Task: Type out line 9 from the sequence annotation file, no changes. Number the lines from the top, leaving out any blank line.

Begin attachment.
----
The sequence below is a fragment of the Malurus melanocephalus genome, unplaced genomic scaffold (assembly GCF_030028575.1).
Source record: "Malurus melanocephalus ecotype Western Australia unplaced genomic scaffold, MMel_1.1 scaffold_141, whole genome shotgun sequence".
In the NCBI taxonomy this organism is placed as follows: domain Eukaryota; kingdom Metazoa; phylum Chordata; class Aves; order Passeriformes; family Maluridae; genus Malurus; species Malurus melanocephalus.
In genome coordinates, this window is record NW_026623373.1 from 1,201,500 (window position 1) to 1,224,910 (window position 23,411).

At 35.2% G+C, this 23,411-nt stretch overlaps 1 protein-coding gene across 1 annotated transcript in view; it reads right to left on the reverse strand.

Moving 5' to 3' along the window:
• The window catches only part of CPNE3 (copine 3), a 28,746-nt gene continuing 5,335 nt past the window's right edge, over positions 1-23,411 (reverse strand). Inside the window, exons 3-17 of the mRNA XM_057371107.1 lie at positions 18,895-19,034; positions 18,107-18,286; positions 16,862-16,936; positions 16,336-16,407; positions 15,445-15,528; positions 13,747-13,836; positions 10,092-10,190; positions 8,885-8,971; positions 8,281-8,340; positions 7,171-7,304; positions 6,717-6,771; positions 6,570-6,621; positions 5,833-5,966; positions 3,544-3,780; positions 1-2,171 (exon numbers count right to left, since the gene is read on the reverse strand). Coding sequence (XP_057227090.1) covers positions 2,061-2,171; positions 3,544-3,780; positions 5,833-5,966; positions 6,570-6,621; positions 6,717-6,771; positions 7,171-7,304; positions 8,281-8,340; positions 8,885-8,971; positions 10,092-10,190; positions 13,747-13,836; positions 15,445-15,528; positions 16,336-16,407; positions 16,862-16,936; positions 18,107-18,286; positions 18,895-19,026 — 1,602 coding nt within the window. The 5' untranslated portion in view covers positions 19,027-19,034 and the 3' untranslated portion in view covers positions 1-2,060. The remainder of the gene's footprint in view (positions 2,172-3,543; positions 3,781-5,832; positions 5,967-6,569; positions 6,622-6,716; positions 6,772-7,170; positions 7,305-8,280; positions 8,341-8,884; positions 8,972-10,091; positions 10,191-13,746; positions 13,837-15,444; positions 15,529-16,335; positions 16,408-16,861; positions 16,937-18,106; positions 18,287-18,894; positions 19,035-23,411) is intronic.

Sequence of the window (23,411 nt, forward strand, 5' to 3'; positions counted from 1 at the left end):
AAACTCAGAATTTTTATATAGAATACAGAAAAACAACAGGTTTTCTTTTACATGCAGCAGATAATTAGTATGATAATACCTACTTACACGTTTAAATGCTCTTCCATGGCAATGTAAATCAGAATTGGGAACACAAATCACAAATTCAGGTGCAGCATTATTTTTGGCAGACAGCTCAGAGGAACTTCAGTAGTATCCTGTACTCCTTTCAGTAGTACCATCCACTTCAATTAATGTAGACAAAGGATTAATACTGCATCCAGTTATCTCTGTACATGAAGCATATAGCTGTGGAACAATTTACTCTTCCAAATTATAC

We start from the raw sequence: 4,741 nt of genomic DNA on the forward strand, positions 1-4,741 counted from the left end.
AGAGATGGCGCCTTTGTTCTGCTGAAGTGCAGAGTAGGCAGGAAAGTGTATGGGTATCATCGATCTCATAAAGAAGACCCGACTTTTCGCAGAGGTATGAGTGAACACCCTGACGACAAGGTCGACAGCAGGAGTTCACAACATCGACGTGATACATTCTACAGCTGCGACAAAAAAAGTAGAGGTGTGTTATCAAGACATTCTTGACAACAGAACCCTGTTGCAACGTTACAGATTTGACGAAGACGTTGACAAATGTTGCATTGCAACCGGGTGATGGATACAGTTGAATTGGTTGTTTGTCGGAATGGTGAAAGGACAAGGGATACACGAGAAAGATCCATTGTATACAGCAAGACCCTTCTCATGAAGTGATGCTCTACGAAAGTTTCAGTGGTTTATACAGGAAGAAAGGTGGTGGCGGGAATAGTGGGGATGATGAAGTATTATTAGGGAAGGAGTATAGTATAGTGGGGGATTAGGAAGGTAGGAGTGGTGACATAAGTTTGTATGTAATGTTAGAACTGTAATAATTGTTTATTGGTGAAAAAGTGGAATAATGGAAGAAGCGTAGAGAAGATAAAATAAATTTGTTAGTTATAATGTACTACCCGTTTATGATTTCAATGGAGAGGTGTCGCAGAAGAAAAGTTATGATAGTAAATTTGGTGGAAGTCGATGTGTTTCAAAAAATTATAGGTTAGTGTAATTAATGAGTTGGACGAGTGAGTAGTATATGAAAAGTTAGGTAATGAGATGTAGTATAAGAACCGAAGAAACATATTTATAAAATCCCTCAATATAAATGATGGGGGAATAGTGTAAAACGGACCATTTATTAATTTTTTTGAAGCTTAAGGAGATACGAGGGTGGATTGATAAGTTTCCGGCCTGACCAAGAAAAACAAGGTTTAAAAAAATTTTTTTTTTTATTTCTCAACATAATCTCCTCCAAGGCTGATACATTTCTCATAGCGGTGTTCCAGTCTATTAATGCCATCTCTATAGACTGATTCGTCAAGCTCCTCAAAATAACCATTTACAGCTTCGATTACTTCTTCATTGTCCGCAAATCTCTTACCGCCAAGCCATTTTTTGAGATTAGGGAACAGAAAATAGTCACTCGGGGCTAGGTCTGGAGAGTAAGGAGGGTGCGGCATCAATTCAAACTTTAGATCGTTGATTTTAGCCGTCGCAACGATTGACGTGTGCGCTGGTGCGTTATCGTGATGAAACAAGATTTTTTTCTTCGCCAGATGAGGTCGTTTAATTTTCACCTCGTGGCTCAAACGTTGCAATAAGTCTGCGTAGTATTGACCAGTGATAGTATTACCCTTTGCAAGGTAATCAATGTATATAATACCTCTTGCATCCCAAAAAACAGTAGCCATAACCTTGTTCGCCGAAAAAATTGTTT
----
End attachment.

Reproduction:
AAACTCAGAATTTTTATATAGAATACAGAAAAACAACAGGTTTTCTTTTACATGCAGCAGATAATTAGTATGATAATACCTACTTACACGTTTAAATGCTCTTCCATGGCAATGTAAATCAGAATTGGGAACACAAATCACAAATTCAGGTGCAGCATTATTTTTGGCAGACAGCTCAGAGGAACTTCAGTAGTATCCTGTACTCCTTTCAGTAGTACCATCCACTTCAATTAATGTAGACAAAGGATTAATACTGCATCCAGTTATCTCTGTACATGAAGCATATAGCTGTGGAACAATTTACTCTTCCAAATTATAC